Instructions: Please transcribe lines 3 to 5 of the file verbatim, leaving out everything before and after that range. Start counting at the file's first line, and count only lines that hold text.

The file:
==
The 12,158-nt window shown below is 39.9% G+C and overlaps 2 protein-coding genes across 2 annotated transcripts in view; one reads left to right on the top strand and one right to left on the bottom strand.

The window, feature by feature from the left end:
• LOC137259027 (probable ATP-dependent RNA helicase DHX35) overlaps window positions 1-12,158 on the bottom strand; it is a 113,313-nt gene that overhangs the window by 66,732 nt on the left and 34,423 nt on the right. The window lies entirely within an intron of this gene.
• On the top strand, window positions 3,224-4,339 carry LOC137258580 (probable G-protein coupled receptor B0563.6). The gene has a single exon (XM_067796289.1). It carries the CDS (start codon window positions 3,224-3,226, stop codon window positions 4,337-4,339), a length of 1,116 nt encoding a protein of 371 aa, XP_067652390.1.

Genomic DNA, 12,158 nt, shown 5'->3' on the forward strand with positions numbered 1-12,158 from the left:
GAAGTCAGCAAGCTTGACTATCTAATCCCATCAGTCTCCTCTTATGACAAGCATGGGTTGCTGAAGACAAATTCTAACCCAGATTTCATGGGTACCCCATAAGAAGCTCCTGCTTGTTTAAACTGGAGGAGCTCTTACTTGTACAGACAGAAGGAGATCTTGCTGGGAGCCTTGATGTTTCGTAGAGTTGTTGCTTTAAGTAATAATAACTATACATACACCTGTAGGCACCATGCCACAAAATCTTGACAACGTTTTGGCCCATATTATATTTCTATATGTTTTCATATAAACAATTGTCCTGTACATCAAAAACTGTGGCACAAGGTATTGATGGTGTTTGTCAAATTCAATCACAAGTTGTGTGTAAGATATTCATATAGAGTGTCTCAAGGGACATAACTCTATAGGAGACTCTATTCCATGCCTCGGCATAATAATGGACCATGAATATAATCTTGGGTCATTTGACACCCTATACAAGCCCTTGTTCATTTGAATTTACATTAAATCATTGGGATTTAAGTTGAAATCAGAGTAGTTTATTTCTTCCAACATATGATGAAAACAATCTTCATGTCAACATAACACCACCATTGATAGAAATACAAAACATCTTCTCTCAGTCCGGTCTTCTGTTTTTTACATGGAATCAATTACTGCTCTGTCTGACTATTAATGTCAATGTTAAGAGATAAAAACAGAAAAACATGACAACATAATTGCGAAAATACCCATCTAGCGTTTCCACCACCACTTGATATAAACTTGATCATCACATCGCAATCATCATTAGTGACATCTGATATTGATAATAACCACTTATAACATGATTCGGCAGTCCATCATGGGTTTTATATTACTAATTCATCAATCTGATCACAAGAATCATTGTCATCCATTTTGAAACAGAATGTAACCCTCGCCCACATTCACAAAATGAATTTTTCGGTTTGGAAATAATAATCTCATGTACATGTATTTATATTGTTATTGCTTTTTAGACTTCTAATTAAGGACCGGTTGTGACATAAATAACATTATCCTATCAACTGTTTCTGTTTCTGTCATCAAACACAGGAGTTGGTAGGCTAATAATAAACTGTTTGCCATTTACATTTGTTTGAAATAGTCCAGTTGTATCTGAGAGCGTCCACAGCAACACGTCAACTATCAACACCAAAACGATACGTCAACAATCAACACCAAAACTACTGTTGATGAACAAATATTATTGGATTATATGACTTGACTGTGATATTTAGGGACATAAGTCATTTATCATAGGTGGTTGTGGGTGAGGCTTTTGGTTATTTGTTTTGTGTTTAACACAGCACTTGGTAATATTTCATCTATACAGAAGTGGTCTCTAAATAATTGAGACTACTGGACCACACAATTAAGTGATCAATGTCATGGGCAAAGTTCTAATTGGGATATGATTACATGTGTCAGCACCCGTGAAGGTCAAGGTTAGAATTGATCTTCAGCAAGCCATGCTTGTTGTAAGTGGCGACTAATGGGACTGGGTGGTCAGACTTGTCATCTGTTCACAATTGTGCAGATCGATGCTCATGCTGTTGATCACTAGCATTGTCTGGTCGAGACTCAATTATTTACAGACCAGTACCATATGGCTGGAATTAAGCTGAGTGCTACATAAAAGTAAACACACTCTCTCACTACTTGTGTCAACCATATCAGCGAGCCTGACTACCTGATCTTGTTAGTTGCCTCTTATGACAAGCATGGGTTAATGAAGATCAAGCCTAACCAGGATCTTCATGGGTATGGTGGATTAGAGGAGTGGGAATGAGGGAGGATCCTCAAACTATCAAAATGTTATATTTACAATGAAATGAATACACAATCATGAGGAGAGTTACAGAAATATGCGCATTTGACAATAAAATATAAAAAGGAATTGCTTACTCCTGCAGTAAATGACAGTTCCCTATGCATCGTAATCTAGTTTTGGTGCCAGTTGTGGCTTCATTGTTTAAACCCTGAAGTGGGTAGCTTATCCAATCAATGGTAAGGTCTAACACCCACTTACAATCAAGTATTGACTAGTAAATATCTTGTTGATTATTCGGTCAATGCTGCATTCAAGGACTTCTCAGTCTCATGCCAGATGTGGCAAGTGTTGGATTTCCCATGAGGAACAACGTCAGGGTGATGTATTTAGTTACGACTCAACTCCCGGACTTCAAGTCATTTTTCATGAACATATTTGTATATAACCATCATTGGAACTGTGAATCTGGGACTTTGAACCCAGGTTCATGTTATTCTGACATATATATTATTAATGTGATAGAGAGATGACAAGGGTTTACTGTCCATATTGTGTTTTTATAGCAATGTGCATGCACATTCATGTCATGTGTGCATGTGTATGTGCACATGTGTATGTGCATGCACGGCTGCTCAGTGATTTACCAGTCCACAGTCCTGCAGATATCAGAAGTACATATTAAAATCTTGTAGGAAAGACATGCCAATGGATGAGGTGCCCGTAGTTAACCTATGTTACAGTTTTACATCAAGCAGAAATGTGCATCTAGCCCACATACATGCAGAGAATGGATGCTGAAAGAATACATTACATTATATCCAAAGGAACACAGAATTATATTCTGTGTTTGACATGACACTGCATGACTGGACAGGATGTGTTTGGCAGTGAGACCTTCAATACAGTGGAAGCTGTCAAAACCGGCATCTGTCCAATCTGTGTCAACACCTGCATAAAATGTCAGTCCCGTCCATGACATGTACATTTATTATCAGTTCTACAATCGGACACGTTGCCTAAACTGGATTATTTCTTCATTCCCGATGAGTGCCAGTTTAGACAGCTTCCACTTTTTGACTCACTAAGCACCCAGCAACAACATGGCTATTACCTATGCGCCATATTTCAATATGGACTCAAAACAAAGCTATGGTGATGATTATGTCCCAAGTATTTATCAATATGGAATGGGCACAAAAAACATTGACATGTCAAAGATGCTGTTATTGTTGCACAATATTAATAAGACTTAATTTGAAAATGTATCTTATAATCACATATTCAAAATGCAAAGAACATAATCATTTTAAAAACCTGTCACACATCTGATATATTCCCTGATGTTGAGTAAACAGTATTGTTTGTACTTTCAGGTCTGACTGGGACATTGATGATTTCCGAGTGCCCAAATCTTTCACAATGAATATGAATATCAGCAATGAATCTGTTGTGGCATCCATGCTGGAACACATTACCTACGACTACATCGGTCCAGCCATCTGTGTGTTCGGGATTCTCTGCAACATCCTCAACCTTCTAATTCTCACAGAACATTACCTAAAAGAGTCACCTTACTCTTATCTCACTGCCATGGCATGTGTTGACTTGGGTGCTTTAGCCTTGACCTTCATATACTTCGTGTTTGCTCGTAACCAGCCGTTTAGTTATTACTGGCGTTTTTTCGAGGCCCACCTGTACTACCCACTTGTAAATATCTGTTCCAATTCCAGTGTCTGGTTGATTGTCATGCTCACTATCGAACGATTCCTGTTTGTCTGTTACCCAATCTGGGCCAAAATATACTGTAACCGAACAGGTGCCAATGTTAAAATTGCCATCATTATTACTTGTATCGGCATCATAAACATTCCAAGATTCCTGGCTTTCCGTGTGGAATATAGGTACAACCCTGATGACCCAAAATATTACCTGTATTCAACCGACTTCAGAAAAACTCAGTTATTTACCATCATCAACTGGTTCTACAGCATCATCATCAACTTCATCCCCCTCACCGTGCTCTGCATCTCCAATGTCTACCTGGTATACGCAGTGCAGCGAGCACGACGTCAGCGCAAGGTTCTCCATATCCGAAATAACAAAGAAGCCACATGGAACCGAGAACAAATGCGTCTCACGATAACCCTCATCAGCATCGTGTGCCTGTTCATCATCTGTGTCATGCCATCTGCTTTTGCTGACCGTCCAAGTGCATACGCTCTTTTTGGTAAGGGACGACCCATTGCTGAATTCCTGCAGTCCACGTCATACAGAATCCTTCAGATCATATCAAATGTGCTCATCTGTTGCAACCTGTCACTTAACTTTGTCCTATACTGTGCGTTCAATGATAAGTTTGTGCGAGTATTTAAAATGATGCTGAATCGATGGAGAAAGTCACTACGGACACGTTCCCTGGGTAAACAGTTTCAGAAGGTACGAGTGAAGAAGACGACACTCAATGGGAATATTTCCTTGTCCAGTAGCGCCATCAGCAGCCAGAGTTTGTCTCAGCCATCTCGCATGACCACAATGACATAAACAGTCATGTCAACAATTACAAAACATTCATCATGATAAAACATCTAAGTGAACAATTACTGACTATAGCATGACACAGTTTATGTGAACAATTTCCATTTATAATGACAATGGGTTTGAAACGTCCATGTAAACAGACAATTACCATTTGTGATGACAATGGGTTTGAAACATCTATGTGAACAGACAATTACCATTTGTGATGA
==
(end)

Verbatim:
• LOC137259027 (probable ATP-dependent RNA helicase DHX35) overlaps window positions 1-12,158 on the bottom strand; it is a 113,313-nt gene that overhangs the window by 66,732 nt on the left and 34,423 nt on the right. The window lies entirely within an intron of this gene.
• On the top strand, window positions 3,224-4,339 carry LOC137258580 (probable G-protein coupled receptor B0563.6). The gene has a single exon (XM_067796289.1). It carries the CDS (start codon window positions 3,224-3,226, stop codon window positions 4,337-4,339), a length of 1,116 nt encoding a protein of 371 aa, XP_067652390.1.

Genomic DNA, 12,158 nt, shown 5'->3' on the forward strand with positions numbered 1-12,158 from the left: